Even in the most modern of cities, history is alive.
In Sunday night’s episode of “Parts Unknown,” Anthony Bourdain explored the growing Brazilian city of Belo Horizonte, in Minas Gerais.
It’s one of the fastest-growing cities in the world, according to Bourdain. However, its population of 5 million people is not well known on the world stage.
Minas Gerais was founded as a gold rush town in the 16th century when Portuguese settlers brought African slaves from overseas to search for gold. By the 19th century, resources were completely depleted and Brazil had the largest African diaspora population in the world.
The Africans were integral in forming Minas Gerais’s rich culinary tradition. The cuisine is rich in garlic and onion. Dishes that are now iconic Brazilian were invented by African women slaves.
“Everything African is fundamental to what makes Brazil awesome,” Bourdain said.
However, Minas Gerais’s African roots often go unrecognized. Throughout the episode, many guests complained that not only is Brazil’s afro population unrepresented in politics, the historical context of so many Brazilian dishes is often buried. The history of colonization took over and pronounced fine dining strictly European cuisine. Traditional meals were left at home—until a generation of Brazilian chefs came back to elevate their country’s comfort foods.
Where do all the best Brazilian chefs come from? Find out on #PartsUnknown with @bourdain tonight at 9p ET/PT. pic.twitter.com/MMX7wbzSty
— Parts Unknown (@PartsUnknownCNN) November 28, 2016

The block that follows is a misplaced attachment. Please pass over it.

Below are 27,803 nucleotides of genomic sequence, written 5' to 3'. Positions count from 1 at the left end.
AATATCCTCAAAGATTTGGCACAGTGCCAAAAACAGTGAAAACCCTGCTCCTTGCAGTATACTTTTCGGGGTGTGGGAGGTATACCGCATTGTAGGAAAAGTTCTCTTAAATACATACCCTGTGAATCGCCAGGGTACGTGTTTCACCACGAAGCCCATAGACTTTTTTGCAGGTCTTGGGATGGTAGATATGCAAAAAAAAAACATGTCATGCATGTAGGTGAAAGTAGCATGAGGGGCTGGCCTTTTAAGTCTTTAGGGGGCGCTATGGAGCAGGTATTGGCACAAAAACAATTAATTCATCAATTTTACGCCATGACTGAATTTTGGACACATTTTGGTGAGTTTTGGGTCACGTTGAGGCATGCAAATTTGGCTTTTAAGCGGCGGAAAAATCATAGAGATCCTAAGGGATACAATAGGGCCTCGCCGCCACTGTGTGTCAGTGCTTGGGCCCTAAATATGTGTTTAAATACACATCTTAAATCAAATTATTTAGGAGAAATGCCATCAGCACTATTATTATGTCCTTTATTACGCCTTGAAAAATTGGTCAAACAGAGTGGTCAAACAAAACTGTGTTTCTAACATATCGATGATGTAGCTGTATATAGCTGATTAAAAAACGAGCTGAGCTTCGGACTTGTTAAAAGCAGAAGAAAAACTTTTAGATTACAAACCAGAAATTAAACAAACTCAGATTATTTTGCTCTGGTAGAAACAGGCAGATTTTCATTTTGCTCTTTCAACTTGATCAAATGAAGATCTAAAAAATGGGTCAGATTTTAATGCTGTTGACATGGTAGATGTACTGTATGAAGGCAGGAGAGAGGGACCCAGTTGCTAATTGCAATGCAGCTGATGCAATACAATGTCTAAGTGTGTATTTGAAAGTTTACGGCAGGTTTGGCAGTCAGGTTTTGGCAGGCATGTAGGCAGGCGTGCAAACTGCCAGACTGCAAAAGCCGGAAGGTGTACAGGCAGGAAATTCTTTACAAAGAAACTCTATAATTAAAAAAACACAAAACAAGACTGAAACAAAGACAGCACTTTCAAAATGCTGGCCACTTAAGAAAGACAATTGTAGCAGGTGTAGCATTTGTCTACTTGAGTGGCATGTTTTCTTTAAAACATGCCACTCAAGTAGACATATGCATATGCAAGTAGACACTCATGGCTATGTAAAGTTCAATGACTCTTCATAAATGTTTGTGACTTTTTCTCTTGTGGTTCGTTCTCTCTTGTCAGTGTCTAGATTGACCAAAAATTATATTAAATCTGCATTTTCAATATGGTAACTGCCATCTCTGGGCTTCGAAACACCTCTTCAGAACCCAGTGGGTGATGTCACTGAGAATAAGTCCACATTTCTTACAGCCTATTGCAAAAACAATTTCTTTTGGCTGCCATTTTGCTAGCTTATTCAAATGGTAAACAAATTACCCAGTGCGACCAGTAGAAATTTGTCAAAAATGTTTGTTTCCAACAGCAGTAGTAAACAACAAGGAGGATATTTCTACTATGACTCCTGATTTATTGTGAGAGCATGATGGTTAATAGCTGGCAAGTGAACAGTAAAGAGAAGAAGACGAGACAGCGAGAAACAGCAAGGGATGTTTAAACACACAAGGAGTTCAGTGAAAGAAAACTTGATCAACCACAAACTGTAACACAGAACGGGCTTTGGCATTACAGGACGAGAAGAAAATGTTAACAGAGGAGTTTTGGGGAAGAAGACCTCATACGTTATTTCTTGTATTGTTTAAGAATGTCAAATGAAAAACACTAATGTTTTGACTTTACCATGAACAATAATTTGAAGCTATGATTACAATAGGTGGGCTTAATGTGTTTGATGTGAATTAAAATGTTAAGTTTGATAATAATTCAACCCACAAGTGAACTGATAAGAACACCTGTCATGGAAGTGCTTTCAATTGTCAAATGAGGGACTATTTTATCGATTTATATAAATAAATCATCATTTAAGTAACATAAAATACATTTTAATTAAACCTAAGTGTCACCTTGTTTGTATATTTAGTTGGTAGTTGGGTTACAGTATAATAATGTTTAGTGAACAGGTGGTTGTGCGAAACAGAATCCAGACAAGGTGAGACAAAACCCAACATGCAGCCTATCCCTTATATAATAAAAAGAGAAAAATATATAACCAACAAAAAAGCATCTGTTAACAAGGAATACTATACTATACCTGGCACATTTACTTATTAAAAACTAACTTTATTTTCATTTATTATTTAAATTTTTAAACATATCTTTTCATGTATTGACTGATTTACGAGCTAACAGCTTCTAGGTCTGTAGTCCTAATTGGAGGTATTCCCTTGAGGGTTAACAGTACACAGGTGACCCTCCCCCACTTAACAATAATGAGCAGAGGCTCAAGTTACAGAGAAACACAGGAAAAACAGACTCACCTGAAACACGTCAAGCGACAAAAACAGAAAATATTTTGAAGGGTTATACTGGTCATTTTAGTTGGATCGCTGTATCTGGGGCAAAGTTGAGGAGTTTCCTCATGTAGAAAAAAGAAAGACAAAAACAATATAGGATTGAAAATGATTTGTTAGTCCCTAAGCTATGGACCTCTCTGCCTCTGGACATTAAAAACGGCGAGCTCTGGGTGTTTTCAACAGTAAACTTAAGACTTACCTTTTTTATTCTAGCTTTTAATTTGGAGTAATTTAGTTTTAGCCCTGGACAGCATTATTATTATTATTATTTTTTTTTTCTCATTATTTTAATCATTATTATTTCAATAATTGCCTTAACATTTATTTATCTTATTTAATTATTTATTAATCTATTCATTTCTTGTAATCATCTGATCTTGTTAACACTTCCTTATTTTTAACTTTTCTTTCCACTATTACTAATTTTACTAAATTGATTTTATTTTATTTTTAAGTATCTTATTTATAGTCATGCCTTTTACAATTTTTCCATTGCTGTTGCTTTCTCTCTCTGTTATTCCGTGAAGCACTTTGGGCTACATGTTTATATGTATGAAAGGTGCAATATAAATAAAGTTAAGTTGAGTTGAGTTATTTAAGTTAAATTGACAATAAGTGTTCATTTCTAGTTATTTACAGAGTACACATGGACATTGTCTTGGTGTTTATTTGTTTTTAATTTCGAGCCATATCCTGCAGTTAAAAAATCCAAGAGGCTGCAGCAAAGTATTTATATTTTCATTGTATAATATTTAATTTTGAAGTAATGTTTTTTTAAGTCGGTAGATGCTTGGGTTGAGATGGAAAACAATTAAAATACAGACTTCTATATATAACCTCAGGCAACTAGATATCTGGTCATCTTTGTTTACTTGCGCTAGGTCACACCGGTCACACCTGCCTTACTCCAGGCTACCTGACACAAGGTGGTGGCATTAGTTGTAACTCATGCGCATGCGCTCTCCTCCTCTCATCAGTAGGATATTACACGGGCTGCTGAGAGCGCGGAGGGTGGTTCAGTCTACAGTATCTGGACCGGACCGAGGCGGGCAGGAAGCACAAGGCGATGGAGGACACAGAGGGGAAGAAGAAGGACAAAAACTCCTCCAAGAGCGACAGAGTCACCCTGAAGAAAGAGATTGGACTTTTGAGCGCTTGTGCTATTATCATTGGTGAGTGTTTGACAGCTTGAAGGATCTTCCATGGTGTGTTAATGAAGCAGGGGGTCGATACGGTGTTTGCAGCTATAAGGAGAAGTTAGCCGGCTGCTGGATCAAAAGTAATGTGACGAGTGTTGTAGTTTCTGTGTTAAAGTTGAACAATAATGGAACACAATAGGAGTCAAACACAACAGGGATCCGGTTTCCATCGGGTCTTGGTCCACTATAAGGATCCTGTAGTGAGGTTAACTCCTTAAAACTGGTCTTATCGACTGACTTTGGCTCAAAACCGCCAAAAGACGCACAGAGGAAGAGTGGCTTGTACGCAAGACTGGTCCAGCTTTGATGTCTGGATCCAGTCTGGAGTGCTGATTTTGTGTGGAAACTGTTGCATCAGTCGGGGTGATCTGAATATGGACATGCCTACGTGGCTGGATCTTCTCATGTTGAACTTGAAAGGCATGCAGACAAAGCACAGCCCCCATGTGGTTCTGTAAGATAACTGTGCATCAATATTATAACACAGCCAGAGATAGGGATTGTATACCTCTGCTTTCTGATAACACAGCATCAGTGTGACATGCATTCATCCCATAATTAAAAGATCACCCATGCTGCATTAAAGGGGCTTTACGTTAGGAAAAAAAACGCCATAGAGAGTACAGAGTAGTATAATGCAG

Bourdain toured Belo Horizonte’s traditional culinary scene with the chefs currently revolutionizing it. He tasted a carousel of dangerous and exotic foods: fruits that stab the tongue if you bite too deep, produce that can poison you if it expires, and meat from absolutely all parts of the animal. But the question on Bourdain’s mind as he talked to local chefs was, “Why isn’t Brazilian food recognized on the world stage?”
Although there are probably quite a few reasons for this—Brazilian food is notoriously hard to preserve, package and ship—one chef attributed Brazil’s hidden cuisine to its cultural behaviors.
“We are a very quiet people,” he said. “You have to discover us.”
But for as much as history and time-honored cultural understanding is important, the world is unpredictable. In the middle of a meal at Birosca—Minas’s all-female fine-dining establishment—a man showed up outside the packed restaurant, brandishing a gun. Cameras shake, people fall to the floor and hide underneath tables. It’s a disturbing and tense moment. And then suddenly everything is alright again.
As quickly as the danger appeared, everybody falls back into a calm pace.
“Just like that, it’s back to the food, the conversation,” Bourdain said. “Keep your glass full, and your friends around you, and you’ll make it through.”